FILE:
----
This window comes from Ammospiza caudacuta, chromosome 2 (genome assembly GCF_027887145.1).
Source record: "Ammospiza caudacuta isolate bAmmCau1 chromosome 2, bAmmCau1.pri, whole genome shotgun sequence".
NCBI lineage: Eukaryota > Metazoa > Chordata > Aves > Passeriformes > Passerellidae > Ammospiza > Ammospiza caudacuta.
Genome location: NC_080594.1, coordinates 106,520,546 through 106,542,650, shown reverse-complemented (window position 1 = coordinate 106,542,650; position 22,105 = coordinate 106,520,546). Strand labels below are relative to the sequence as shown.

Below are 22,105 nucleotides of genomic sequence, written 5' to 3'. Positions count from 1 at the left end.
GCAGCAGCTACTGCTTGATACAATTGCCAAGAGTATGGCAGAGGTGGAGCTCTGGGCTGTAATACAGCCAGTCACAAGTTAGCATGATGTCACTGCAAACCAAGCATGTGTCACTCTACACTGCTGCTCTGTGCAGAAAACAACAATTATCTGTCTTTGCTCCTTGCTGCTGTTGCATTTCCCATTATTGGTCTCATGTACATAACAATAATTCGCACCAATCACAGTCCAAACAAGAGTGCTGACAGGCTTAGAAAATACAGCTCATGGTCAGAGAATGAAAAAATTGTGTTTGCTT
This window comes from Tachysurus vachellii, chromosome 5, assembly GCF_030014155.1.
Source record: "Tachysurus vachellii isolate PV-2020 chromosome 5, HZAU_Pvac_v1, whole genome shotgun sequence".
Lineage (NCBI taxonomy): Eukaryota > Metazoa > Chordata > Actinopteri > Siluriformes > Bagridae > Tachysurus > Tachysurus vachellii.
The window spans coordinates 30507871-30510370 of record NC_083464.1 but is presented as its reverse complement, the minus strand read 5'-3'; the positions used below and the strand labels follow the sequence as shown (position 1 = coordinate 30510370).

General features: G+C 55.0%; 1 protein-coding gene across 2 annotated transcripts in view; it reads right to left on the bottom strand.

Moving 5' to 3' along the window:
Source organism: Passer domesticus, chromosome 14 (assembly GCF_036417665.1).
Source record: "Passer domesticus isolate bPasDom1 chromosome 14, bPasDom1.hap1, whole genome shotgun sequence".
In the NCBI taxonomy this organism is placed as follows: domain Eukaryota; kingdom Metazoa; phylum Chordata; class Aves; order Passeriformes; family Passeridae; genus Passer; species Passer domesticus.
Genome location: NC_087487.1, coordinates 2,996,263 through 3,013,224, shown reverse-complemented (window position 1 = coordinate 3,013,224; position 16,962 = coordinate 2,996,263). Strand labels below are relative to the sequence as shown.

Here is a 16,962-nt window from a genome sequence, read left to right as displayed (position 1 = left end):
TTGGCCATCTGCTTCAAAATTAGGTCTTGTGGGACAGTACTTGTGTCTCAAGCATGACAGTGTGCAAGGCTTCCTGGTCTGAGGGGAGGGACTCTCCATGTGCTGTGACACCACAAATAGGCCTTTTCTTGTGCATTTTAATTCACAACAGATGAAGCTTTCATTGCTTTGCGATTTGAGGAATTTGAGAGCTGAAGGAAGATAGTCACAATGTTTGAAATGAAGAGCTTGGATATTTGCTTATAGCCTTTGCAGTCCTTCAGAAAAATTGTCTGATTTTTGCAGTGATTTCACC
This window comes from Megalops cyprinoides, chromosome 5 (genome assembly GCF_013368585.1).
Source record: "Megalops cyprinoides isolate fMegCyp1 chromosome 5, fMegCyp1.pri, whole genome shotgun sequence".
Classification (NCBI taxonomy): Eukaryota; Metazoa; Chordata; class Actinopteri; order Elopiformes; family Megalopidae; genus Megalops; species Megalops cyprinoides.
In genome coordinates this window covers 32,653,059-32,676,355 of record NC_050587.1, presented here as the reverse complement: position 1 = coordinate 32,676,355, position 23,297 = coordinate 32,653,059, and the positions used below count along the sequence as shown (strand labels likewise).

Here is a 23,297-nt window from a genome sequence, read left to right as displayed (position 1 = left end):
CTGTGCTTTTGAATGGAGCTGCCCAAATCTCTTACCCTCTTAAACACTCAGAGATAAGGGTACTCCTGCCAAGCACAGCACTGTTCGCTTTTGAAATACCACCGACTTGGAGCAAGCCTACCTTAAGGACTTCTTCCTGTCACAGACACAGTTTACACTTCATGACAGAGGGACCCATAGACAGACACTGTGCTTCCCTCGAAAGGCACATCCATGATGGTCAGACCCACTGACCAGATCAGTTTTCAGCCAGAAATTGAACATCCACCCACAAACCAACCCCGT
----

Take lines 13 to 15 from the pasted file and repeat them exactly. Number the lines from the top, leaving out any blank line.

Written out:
Source organism: Passer domesticus, chromosome 14 (assembly GCF_036417665.1).
Source record: "Passer domesticus isolate bPasDom1 chromosome 14, bPasDom1.hap1, whole genome shotgun sequence".
In the NCBI taxonomy this organism is placed as follows: domain Eukaryota; kingdom Metazoa; phylum Chordata; class Aves; order Passeriformes; family Passeridae; genus Passer; species Passer domesticus.